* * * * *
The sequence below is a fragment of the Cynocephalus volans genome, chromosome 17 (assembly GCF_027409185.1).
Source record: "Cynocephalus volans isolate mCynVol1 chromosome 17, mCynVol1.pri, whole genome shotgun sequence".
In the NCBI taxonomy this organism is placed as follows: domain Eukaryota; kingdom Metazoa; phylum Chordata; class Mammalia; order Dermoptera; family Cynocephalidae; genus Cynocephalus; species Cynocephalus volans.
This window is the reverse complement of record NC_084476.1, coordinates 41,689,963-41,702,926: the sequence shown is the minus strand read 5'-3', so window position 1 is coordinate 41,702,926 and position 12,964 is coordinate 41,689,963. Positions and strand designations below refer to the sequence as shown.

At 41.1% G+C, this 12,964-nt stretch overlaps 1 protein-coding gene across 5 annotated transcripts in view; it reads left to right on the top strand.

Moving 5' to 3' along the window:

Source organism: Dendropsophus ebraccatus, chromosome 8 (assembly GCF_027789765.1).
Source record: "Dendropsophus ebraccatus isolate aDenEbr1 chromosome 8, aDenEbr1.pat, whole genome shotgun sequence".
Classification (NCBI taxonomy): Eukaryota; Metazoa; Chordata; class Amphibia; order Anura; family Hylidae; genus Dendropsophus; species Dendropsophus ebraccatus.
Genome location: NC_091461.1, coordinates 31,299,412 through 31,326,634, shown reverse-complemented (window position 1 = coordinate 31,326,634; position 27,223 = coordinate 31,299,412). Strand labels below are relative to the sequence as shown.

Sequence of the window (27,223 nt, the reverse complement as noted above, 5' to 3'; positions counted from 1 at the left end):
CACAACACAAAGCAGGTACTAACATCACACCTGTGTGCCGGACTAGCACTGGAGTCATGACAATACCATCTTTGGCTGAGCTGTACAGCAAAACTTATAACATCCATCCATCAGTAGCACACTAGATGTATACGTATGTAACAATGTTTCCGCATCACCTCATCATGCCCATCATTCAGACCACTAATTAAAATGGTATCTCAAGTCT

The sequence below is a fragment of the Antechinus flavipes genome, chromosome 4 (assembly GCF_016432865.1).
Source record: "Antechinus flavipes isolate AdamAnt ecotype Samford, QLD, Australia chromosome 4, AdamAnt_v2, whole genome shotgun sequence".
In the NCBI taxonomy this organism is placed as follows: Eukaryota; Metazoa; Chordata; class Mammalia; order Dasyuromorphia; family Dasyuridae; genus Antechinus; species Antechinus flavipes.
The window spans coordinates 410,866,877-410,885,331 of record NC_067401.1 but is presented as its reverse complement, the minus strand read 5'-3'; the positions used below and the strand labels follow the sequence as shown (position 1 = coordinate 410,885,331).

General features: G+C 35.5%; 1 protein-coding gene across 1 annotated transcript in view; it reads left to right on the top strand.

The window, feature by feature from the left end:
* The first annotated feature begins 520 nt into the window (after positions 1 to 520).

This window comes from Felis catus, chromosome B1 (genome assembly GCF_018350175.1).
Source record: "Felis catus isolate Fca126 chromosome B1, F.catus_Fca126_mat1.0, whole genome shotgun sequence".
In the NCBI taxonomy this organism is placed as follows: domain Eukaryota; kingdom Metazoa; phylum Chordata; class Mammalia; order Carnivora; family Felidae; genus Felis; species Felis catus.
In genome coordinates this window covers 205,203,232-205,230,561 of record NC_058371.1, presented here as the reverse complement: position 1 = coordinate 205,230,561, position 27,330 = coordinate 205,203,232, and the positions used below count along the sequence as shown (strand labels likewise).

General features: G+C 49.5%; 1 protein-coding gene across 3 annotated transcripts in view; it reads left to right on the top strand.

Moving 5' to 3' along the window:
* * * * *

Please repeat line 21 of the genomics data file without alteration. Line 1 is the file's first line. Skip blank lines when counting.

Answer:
Source record: "Felis catus isolate Fca126 chromosome B1, F.catus_Fca126_mat1.0, whole genome shotgun sequence".